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New pact shortens work hours

New pact shortens work hours
THE amended Standards of Training, Certification and Watchkeeping for Seafarers (STCW) Convention has imposed stricter rules on the hours of work for the shipping lines? crew members when at sea but little has been made to address piracy.

New pact shortens work hours of seamen

The amended Standards of Training, Certification and Watchkeeping for Seafarers (STCW) Convention has imposed stricter rules on the hours of work for the shipping lines" crew members when at sea but little has been made to address piracy.

At the closing of the STCW Manila Amendment on Friday, International Maritime Organization (IMO) secretary-general Efthimios Mitropoulous said that there was consensus among the delegates from about 85 countries for the said amendment, which for the first time in history gives a direction on how many hours of work that a seaman should render when at sea.

Delegates agreed to set a 10-hour rest period for a seaman in any of 24-hour period or 77 hours in a week.

The new standards provide that the hours of rest of a seaman may be divided into no more than two periods, one of which shall be at least six hours, and the intervals between consecutive periods of rest shall not exceed 14 hours.

?I am very pleased that the conference agreed, by consensus, an important new text on fitness for duty, which will create better conditions for seamen to be adequately rested before they undertake their onboard duties. Fatigue has been found to be a contributory factor to accidents at sea and to ensure seafarers" rest will play an important role in preventing casualties,? Metropoulous said.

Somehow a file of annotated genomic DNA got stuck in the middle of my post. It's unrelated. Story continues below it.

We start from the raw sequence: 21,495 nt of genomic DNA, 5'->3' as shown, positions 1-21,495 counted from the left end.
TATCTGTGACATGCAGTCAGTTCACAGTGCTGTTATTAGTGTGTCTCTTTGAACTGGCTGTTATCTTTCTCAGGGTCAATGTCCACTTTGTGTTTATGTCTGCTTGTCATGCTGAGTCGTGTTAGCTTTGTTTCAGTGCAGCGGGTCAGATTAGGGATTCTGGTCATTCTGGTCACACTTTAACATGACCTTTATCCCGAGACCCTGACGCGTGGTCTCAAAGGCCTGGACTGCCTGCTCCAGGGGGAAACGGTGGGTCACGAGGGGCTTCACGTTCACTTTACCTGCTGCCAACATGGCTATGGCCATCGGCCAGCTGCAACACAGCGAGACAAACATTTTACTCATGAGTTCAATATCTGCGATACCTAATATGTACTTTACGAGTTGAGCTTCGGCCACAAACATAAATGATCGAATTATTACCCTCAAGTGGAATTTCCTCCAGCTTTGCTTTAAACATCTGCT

Since the convention reached a consensus for the amendment with no objections, the new standards will come into force to all 160 IMO member countries by January 1, 2012. Some countries such as the Philippines may require ratification of the treaty before implementation of the said standards.

The said provision has been on the discussion table for months and has divided the shipping industry.

In some sectors such as the tankers and other chemical carriers, seamen need to man the ship for long hours, some for more than 18 hours at a time, since it has to get to the destination on time and unload the cargo.

Metropoulous said the convention has given exemptions from the required hours of rest to these industries provided that the rest period is not less than 70 hours in any seven day period and some other certain conditions, among other conditions.

?I am particularly pleased that the new STCW requirements on this delicate issue are consistent with the corresponding provisions of ILO"s (International Labor Organization"s) Maritime Labor Convention, 2006, which I hope will come into force soon,? he said.

On piracy, however, little has been made to address the said issue as the problem is more than just chasing off the Somali pirates that roam around the Gulf of Aden.

At the moment, there are at least 65 Filipinos from four ships that are still being held hostage by Somali pirates.

?We need to bring back Somalia to political stability,? he said, but added that IMO"s main goals on the issue at the moment are safety of life at sea and cargo ships of the World Food Program that give aid to Somalia should reach its destination.

On the other hand, the delegates also approved new training and certification requirements for seamen. These include new training for marine environment awareness training; leadership and teamwork; for electro-technical officers; for security training, as well as provisions to ensure that seafarers are properly trained to cope if their ship comes under attack by pirates.

It also updated the competence requirements for personnel serving onboard all types of tankers, including new requirements for personnel serving on liquefied gas tankers.

www.turkishmaritime.com.tr

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